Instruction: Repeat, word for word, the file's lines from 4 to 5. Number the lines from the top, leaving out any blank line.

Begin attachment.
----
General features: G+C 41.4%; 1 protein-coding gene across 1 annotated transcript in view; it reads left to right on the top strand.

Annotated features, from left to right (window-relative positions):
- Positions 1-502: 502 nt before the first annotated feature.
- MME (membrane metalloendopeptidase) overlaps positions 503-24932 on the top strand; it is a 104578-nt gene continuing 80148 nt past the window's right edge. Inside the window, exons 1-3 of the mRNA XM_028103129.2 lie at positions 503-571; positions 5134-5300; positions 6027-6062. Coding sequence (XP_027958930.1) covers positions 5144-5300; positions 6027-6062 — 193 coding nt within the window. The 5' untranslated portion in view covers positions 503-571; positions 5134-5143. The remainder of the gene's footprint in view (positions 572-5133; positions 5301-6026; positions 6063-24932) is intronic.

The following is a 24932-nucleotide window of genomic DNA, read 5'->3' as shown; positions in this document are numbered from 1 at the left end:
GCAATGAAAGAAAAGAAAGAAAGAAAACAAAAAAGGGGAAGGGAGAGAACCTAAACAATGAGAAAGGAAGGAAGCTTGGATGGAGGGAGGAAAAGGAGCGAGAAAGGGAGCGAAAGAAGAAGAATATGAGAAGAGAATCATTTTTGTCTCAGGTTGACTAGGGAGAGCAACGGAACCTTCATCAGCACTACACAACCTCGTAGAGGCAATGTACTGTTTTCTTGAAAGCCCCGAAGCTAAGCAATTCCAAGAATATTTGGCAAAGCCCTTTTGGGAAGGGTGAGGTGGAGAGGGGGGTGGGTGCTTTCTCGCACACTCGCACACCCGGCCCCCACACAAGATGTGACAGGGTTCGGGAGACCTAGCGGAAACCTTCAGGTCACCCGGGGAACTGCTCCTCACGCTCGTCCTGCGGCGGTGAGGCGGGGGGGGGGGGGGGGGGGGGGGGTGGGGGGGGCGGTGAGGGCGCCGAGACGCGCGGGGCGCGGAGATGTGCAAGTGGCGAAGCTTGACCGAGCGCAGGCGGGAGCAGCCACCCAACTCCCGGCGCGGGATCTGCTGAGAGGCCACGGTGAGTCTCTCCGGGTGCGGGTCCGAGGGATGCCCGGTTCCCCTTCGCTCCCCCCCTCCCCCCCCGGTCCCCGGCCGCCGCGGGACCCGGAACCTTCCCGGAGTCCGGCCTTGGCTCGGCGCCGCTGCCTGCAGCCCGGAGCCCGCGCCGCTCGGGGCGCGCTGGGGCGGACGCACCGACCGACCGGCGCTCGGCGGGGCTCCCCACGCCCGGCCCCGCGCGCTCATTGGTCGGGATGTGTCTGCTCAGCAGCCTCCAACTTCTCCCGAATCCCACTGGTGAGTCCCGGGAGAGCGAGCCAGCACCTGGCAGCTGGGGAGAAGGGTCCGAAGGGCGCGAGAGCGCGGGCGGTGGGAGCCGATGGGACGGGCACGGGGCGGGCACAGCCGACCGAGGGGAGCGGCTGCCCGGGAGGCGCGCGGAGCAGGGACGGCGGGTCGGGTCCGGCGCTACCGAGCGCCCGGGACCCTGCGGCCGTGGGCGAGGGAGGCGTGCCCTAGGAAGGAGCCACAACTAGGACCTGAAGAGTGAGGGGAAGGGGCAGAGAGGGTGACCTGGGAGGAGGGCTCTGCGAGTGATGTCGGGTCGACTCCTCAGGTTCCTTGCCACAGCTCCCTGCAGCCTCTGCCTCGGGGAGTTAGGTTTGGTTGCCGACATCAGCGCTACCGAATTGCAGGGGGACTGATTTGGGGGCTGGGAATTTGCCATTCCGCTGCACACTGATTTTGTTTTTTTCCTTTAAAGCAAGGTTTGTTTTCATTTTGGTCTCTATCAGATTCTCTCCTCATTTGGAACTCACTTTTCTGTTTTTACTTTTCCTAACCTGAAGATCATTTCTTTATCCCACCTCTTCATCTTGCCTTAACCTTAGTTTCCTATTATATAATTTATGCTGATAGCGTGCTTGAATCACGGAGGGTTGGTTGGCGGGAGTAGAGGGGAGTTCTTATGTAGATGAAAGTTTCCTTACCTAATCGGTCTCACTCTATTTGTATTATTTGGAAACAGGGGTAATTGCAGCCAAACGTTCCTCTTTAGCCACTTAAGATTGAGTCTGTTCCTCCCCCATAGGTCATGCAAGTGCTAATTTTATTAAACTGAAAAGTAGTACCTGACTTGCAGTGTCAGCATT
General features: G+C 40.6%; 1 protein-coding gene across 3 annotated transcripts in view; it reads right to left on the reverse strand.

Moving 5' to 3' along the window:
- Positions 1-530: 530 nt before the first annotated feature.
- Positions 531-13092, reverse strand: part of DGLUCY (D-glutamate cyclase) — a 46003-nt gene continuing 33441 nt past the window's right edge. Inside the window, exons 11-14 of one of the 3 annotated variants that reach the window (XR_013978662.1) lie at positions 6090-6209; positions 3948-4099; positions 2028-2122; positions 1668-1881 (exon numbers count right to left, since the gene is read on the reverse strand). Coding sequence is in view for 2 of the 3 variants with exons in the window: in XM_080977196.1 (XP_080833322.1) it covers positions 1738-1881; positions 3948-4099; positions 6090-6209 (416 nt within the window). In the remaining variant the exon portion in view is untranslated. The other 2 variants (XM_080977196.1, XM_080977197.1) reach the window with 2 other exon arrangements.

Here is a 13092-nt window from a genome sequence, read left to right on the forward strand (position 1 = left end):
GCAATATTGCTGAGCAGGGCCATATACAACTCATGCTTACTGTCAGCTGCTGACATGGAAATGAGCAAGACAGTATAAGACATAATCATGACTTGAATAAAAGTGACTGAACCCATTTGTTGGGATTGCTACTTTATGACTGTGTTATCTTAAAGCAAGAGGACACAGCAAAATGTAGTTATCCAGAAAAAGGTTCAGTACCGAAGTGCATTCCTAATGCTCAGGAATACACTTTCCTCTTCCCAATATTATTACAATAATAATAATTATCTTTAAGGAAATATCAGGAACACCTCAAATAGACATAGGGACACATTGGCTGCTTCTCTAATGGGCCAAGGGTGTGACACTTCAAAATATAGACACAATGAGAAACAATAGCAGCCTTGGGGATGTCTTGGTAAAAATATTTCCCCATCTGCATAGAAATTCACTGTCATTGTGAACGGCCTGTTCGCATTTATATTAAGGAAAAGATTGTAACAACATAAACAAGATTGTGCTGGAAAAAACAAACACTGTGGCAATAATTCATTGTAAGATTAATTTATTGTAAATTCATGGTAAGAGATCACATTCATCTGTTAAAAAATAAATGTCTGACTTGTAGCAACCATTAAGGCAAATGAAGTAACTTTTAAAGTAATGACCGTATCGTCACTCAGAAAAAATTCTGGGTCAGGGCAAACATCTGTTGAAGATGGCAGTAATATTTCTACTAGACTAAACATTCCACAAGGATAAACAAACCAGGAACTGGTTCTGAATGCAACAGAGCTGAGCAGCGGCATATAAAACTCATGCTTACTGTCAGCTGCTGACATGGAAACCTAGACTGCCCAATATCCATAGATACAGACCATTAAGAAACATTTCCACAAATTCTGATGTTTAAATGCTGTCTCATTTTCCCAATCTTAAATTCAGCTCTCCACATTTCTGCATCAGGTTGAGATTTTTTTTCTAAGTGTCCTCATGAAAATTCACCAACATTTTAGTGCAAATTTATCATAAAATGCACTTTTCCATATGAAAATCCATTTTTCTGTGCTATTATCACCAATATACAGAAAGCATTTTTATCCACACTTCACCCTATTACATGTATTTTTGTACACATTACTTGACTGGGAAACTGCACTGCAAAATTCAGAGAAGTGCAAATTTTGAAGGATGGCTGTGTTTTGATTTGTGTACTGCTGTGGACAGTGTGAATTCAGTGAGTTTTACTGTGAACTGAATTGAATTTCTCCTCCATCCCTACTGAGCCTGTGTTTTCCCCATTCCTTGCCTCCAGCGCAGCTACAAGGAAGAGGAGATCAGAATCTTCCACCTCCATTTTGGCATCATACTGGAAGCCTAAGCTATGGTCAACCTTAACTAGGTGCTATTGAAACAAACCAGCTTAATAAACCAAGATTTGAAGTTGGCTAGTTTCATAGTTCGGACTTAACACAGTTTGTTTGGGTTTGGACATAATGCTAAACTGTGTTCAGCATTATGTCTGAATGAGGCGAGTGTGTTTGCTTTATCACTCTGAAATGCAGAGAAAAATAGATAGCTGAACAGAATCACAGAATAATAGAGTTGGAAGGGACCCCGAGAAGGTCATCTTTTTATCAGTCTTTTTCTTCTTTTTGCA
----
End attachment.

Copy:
- MME (membrane metalloendopeptidase) overlaps positions 503-24932 on the top strand; it is a 104578-nt gene continuing 80148 nt past the window's right edge. Inside the window, exons 1-3 of the mRNA XM_028103129.2 lie at positions 503-571; positions 5134-5300; positions 6027-6062. Coding sequence (XP_027958930.1) covers positions 5144-5300; positions 6027-6062 — 193 coding nt within the window. The 5' untranslated portion in view covers positions 503-571; positions 5134-5143. The remainder of the gene's footprint in view (positions 572-5133; positions 5301-6026; positions 6063-24932) is intronic.

The following is a 24932-nucleotide window of genomic DNA, read 5'->3' as shown; positions in this document are numbered from 1 at the left end: